Although this case presents an extreme example, Daniel Schuler is joined by millions of spouses who are in denial about their loved one’s alcoholism. Onlookers ask, “How could a husband be so blind?”
In many cases, good old-fashioned denial is to blame. A spouse may be embarrassed of their wife’s behavior or afraid of confronting their spouse and disturbing the peace. It may be too painful to admit that a loving wife and mother could be hurting themselves and others with their drinking.
Part of the answer is also that women are deeply ashamed of their behavior and go to extremes to keep their drinking a secret. Women tend to be more private about their alcohol consumption, are more likely to binge drink and are more skilled at hiding their behaviors. Some women report using perfume, soap, gum and mouthwash to mask their drinking, while others drink at night after the family goes to sleep. Stay-at-home moms who have a spouse that works and children that attend school may be able to hide their habit by drinking during the day.
Another reason loved ones turn a blind eye is that they don’t know what to look for. Many husbands report overlooking their wife’s drinking because she didn’t fit the typical image of an alcoholic who is falling down drunk or unable to function. They may mistakenly believe their wife can’t be an alcoholic if she’s just drinking wine, as many alcoholic moms do.
When Mom Needs Drug Rehab
Dubbed by the media as “cocktail moms” or “happy hour moms,” alcoholic moms are typically high-functioning. Even though they may manage to hold down a job and tend to their family’s needs, it is only a matter of time until the consequences come to the surface, sometimes in the form of a deadly car accident or other tragedy. Mothers have driven their children home from school drunk – some get away with it, while others face dire consequences.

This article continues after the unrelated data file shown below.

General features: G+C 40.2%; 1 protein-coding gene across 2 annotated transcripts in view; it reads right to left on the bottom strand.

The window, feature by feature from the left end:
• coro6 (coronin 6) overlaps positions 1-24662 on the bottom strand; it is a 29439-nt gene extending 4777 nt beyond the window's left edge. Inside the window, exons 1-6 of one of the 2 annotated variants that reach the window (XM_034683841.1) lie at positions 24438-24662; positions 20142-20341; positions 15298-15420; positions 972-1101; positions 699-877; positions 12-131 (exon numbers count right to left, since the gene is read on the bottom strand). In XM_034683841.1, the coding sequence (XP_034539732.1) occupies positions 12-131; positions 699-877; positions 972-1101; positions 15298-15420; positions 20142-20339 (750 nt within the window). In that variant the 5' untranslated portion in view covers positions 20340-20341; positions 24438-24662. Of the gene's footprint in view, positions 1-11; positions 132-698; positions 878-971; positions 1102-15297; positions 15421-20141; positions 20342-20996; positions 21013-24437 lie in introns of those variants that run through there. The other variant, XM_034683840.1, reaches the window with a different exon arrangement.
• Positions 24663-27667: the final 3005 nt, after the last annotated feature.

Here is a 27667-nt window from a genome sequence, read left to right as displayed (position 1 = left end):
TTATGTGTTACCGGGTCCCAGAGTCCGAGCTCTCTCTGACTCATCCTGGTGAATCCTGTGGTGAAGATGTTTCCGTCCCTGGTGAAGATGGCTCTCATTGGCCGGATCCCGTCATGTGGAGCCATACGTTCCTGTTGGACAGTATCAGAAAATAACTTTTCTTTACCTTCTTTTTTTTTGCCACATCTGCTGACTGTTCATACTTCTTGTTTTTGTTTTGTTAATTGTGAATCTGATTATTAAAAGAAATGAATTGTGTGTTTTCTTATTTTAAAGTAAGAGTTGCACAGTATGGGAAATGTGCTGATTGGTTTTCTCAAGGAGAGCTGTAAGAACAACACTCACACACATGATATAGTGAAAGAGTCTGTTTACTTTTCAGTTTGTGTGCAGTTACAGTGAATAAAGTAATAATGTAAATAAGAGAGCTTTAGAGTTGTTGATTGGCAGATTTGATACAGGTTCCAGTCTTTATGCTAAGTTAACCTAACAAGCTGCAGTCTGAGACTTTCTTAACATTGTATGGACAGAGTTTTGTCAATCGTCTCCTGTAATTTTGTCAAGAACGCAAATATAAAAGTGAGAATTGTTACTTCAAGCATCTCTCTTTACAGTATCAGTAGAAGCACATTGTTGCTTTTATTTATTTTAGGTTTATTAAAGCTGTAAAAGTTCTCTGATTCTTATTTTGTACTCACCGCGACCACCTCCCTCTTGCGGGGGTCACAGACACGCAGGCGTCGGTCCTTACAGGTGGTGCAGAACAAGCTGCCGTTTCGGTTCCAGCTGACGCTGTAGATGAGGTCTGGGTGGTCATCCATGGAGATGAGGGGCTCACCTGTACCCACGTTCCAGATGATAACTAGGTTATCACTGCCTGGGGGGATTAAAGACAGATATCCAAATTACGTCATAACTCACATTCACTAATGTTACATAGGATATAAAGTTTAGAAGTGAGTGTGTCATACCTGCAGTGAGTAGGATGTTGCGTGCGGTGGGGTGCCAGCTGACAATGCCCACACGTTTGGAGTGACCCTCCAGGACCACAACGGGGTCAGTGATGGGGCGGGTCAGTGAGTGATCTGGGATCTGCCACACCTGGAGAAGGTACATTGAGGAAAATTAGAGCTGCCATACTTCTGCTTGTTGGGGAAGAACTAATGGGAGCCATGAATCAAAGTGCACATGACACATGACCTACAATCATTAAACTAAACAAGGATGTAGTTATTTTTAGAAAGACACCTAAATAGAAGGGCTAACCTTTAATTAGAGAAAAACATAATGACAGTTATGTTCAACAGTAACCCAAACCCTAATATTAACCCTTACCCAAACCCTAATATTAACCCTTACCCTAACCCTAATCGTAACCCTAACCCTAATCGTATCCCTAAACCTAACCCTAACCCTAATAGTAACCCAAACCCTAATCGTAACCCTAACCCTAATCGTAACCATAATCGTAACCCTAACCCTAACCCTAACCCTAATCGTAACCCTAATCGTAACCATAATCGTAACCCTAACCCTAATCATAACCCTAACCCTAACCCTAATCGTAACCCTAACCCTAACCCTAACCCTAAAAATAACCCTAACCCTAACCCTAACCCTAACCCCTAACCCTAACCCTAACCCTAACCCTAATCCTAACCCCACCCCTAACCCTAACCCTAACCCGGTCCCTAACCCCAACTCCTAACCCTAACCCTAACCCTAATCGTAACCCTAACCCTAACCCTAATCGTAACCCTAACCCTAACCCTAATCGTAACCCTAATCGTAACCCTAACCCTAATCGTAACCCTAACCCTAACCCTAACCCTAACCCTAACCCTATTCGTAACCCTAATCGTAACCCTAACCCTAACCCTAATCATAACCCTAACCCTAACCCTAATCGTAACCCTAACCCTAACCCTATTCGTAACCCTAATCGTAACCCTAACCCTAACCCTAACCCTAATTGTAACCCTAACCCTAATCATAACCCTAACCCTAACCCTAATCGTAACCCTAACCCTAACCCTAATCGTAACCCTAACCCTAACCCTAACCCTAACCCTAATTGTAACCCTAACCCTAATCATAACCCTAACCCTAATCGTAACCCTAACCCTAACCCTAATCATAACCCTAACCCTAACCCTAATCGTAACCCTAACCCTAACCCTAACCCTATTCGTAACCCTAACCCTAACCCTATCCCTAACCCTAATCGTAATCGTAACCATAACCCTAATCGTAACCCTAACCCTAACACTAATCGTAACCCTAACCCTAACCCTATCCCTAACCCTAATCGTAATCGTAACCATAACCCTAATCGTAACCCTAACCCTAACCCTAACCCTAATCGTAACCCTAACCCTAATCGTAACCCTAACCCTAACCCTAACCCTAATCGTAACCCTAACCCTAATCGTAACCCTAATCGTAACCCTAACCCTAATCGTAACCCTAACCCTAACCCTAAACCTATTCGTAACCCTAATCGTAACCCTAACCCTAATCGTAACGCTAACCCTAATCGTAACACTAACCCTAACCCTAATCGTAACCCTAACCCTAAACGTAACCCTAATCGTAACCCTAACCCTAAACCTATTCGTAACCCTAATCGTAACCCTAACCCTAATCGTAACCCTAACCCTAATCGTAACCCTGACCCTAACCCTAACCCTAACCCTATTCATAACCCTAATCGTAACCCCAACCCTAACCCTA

Although these behaviors are not unusual, they are a sign of alcoholism. Here are a few red flags that a woman in your life may be struggling with alcoholism:
- The ability to have many drinks without getting intoxicated
- Hiding alcohol or sneaking drinks (finding empty alcohol containers hidden in the home or in the trash)
- Binge drinking (consuming four or more drinks in a short period of time)
- Comments such as “I need a drink” in order to cope
- Preoccupation with drinking or attending events where alcohol will be available
- Drinking before social gatherings
- Job loss or complaints from employers or co-workers about work performance
- Concern from friends, teachers or relatives about problem drinking behaviors
- Driving under the influence or drinking in public
- Inability to remember conversations or events because of alcohol
- Uncharacteristic behaviors such as angry outbursts, impulsive decision-making or sexual promiscuity
- Feeling guilty after drinking and trying to “make it up” to others
- Changes in diet, sleep, dress, friends or self-care
- Family history of drug abuse or addiction
- Drinking frequently or in excessive amounts
- Getting into accidents or fights as a result of drinking
Few alcoholic moms reach out for help on their own, despite having much to lose, including their marriages, their children and their lives. Ignoring these signs of alcoholism makes you part of the problem instead of the solution. Don’t let your family be the next tragedy. With treatment, your entire family can get healthy again.